Reading Lists

My blogging mojo has been even scarcer than my reading mojo of late. I’ve spent a lot of my free time watching melodramatic cop shows on Netflix instead. Sometimes a problem that’s resolved in 45 minutes really hits the spot.

To try to get back on track, here’s a list of what I’ve been reading and trying to read lately. I’d love to talk more about any of them in the comments. Continue reading

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TBR Challenge: Seconds by Bryan Lee O’Malley

This month’s TBR Challenge theme is “Something Different,” and that did pose a challenge for me. I like the constraints of the themes because I’m less overwhelmed when choosing from the vastness of my TBR, but “something different” is very open. Plus I was just getting my reading mojo back after mountains of end-of-term grading, and I had brand new books and library books I wanted to get to that didn’t count as “TBR.” Having dithered over what to pick so long that I was almost out of time, I grabbed Bryan Lee O’Malley’s Seconds off my bedside bookshelf, figuring it would go fast. I rarely read comics or graphic novels so it counts as “different.”

Seconds is Bryan Lee O’Malley’s second work, after the Scott Pilgrim series (which I have not read); Seconds is also the name of the restaurant 29-year-old chef Katie is trying to leave so she can open her own place. Because construction on it is (typically) running over time and over budget, she’s currently stuck in limbo. This is a Groundhog Day story in which magic mushrooms give Katie second chances to fix her mistakes and try to make her life perfect, an effort that goes increasingly wrong (although it turns out OK–just not perfect!). The book was in my TBR because my husband and daughter, both Scott Pilgrim fans, read it and passed it on to me. Continue reading

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TBR Challenge: The Wrong Man, by Delaney Diamond

This month’s TBR Challenge theme is contemporary romance. I figured it was time for a diverse read. I’m pretty sure Delaney Diamond’s The Wrong Man, which is both cross-class and inter-racial romance, was in my TBR because Ridley recommended it. Plus, it’s fairly short and I’m in the middle of end-of-term grading.

I really liked the premise of: Talia is African-American, an upper-middle-class, career-focused, recently divorced woman, raised by a grandmother who insisted on perfection and whose ex describes her as cold. She wears heels to Home Depot. Tomas is a construction foreman, Cuban immigrant, and–well, if this were a Regency, he’d be a rake. He’s The Wrong Man for Talia. Sure, this is a cliché, like so many romance set-ups (earthy man rocks uptight woman’s world and shows her how to live, or vice versa), but when it’s done well it’s one I enjoy. This set-up reminded me a bit of the movie Something New.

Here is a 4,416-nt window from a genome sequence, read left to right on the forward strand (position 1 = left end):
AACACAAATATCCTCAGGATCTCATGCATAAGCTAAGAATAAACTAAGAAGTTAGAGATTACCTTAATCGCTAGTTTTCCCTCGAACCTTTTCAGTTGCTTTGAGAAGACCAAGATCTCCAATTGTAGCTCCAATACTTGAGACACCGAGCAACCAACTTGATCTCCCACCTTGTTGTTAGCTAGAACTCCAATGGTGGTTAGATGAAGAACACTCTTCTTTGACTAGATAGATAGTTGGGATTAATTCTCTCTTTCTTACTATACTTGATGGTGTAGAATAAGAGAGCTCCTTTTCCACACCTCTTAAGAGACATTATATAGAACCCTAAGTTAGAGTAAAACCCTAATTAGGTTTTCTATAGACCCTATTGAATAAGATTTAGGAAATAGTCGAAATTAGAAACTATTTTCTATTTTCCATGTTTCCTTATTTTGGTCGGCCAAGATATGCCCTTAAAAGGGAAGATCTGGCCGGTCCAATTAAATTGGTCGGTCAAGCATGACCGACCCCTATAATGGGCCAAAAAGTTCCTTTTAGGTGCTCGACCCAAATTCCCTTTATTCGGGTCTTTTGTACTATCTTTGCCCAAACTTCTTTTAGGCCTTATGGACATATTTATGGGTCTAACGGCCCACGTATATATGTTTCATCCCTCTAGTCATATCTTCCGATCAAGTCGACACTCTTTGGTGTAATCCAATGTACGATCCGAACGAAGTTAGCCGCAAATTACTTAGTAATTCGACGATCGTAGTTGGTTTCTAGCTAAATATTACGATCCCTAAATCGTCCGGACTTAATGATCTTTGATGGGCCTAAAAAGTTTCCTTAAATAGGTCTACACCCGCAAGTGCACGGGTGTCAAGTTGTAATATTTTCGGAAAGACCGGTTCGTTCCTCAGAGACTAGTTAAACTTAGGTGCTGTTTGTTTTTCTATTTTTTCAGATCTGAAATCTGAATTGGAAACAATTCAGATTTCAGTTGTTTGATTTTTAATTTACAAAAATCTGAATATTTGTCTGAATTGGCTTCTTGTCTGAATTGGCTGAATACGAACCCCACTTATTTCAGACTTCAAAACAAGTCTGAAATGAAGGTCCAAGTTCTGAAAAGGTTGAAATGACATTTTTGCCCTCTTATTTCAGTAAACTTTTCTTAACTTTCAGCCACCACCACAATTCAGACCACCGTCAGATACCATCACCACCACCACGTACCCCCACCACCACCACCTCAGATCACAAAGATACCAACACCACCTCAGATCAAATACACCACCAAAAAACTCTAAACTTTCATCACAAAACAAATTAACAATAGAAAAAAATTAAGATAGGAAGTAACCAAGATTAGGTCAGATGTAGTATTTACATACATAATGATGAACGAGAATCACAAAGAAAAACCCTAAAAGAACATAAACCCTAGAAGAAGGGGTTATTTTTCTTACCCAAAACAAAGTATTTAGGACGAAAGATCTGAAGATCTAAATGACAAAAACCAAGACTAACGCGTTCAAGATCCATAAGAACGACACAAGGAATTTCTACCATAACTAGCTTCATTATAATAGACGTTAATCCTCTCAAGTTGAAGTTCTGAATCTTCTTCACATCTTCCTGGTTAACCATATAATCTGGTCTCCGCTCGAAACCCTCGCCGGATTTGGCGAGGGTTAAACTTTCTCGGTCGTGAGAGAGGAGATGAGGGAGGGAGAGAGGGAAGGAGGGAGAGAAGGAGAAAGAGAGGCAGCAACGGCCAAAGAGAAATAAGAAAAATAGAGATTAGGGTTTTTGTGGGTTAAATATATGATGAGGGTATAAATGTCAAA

The Wrong Man is about 150 pages and my feelings were: first 50 pages, pretty good!; second 50, too much sex in proportion to everything else; final 50, big conflicts resolved too quickly, and with a plot twist I hate. (I will spoil it later). Talia and Tomas know each other through mutual friends; they’ve always liked sparring with each other, now she’s single, and you know what comes next, despite their initial resistance. The middle used sex as a short-cut for their growing intimacy. The sex scenes were well-written and I enjoyed reading them. But what about the rest of their lives? Talia is supposedly dedicated to her career, yet she and Tomas never talk about it. The main scene set at her work is when Tomas lures her into stairwell sex, making her late for a meeting with her boss. This made me a) see Talia’s character as inconsistent and b) see her as a fool. Then in the last third all the looming tensions over their class differences and different life goals (country boy who wants a family, city girl who chose career ahead of kids), not to mention the way Talia can’t stand up to her grandmother, blow up big and are resolved too quickly. (I did like that race and culture differences were never seen as problems, except maybe by Talia’s grandmother.)

OK, about that spoiler. Stop here if you don’t want to read it.

Continue reading

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Our Souls at Night, by Kent Haruf

“I just want to live simply and pay attention to what’s happening each day.”

These words, spoken by Louis Rivers in Kent Haruf’s final novel, could be the book’s epigraph. Although it starts with kind of a wild premise (like, romance-novel fake-engagement level of wild) this is a quiet book that pays attention to daily life. On the surface nothing much happens, and yet everything that matters happens. Our Souls at Night is one of the most moving books I’ve read in ages. I can’t really explain how such a short, simple book achieved such profound effects. Continue reading

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My Year in Reading: First Quarter

The Biggest Difference in 2016 So Far:

Podcasts have replaced a lot of my audiobook time, which is likely to substantially decrease the total number of books I “read.” So far in 2016, I’ve finished one audiobook (Agatha Christie’s The Secret Adversary). While I’ve also listened to about 30 hours of Robert Caro’s massive Lyndon Johnson bio, that’s still way down from last year. I’m likely to read a lot less non-fiction, in particular, at this rate, so I’m kind of hoping my podcast obsession will taper off soon.

Results of My TBR-Only Experiment:

At the start of the year, I decided to read only from my TBR and library books I already had on hold for January, and then when I realized how early Lent started this year, I extended it until Easter. The upshot? Continue reading

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